Compare these two programs. For the third year in a row, WKU football players sold season tickets door-to-door in neighborhoods throughout Bowling Green. The price? $30. I think that’s what you pay to park in Knoxville. Last season, WKU averaged nearly 17,000 fans at each of its home games. That’s the average number of people lined up for the rest room at any one time during a UT home game.
There is no way that Tennessee should lose to Western Kentucky. In fact, there is no excuse for Tennessee not beating Western by 30 points and playing its starters like a pro team in the preseason. Mark my words: If Tennessee wins like it ought to, no later than the fifth post-game Vol-caller will be talking about how UT can win the BCS Championship.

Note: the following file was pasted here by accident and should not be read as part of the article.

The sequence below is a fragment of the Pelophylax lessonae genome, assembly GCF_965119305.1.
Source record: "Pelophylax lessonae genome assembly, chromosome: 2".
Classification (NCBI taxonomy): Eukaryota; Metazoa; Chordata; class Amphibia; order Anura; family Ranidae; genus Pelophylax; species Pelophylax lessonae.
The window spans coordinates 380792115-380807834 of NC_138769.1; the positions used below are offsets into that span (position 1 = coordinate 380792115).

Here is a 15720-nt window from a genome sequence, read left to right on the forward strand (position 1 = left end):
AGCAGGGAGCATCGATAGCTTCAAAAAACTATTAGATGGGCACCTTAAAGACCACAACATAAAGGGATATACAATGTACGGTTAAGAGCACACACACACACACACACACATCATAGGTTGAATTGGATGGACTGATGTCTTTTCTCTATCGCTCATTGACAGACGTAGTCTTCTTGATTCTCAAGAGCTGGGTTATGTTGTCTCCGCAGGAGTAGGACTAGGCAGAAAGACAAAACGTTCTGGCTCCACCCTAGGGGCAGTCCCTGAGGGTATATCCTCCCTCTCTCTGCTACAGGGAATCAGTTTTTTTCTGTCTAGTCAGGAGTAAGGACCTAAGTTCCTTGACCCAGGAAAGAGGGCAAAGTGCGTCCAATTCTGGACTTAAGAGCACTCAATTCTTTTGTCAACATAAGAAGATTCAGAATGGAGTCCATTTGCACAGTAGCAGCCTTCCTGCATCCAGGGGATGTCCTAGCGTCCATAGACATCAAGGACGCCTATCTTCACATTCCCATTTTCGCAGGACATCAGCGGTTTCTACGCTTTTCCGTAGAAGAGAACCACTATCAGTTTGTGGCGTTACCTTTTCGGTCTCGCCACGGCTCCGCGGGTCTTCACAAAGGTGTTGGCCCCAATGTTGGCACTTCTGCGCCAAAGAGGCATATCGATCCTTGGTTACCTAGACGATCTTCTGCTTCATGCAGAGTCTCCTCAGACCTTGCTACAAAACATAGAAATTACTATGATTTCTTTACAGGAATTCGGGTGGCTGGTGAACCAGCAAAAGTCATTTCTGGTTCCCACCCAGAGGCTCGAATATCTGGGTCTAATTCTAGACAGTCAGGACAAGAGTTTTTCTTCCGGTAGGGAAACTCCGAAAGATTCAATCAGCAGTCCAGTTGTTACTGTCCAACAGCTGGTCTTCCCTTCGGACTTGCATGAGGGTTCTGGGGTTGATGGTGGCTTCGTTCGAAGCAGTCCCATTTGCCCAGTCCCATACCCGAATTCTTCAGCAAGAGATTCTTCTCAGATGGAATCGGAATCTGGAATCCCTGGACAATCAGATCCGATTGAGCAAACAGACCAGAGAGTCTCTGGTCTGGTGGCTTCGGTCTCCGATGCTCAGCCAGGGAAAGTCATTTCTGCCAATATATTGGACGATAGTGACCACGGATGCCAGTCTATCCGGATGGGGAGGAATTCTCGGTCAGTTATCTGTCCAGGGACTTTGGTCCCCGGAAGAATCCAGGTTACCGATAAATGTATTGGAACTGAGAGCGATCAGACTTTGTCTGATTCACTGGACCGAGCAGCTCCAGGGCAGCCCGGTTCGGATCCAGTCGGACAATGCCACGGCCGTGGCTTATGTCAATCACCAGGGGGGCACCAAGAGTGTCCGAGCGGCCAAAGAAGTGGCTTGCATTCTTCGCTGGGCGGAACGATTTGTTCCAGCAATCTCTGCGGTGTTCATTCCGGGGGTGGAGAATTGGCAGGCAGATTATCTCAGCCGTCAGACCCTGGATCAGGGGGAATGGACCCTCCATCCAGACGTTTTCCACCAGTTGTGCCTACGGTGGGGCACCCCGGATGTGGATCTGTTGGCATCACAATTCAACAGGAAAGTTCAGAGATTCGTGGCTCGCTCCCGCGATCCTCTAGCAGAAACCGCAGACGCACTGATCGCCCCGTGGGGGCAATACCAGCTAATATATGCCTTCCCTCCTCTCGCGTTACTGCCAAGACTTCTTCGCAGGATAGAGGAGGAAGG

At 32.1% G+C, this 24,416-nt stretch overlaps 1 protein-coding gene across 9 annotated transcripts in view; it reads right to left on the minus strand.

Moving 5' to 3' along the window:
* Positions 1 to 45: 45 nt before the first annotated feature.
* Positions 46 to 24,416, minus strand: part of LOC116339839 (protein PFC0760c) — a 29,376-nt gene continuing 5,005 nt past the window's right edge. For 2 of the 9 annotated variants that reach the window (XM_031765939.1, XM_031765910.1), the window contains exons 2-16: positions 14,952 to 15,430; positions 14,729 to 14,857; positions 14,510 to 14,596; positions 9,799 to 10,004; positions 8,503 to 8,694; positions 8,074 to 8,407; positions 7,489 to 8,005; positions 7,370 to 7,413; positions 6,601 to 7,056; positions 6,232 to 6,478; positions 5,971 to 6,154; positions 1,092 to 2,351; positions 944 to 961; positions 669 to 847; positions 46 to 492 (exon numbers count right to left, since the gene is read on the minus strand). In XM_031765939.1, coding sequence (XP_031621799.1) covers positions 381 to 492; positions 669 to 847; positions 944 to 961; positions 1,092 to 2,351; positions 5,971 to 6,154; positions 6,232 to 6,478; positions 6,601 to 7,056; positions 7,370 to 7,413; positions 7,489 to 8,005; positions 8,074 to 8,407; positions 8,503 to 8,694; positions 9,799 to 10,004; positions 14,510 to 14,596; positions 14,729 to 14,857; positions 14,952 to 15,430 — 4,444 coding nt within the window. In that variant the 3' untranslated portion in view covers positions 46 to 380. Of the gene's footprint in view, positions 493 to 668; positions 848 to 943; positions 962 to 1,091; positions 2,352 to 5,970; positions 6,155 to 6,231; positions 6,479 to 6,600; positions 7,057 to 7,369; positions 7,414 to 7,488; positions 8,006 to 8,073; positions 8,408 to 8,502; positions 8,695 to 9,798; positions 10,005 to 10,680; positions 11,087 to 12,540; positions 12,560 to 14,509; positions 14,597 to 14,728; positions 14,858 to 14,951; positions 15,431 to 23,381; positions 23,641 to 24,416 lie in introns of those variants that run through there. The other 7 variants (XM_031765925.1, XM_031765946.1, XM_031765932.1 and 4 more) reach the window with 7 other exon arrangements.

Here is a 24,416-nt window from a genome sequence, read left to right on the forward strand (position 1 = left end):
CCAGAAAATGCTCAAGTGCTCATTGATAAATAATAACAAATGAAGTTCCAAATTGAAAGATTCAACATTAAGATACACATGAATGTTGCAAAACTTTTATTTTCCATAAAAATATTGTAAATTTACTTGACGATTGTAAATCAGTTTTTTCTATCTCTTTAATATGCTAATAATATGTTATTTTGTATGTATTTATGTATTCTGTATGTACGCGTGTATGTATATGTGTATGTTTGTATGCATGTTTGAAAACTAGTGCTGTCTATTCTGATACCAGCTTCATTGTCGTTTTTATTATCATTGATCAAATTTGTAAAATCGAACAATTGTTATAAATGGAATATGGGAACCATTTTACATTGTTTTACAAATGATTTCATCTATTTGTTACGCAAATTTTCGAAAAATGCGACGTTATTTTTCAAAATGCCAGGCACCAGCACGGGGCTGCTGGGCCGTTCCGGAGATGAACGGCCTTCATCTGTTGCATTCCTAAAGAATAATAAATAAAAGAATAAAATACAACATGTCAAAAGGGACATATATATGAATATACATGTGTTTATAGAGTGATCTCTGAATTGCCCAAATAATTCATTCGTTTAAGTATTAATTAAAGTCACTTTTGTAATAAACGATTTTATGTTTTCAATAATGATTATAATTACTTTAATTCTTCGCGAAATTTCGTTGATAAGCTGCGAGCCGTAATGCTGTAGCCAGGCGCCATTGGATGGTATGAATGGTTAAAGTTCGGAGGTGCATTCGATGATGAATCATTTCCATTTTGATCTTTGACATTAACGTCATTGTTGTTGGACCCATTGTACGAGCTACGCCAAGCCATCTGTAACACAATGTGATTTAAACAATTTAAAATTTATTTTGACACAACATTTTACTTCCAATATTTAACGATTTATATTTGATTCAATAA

But what if? I mean, what if the unthinkable happens? What if Western plays Tennessee close? What if the Hilltoppers actually have a lead in the second half? Pick: Tennessee will win like it should.
Ole Miss v. Memphis: This is one of the most intriguing games of the weekend. Memphis was not a good football team in 2008. But since that time it has added more transfer players to its roster  than any other team in Division I.
All of the pre-season hype has been on the Rebs. Every commentator is predicting great things out of Oxford this fall. Some experts have even picked Ole Miss to win the SEC West. After all, that’s why they play the games and Ole Miss did defeat last year’s BCS Champion on the road.
But the 2009 Tigers are not going to be the Tigers of 2008. A loss would knock all the shine off of Ole Miss, which is enjoying its highest pre-season ranking since the days of Archie Manning. I think a loss is unlikely; but a throat-tightening scare is very much a real possibility. Pick: Rebels in a squeaker.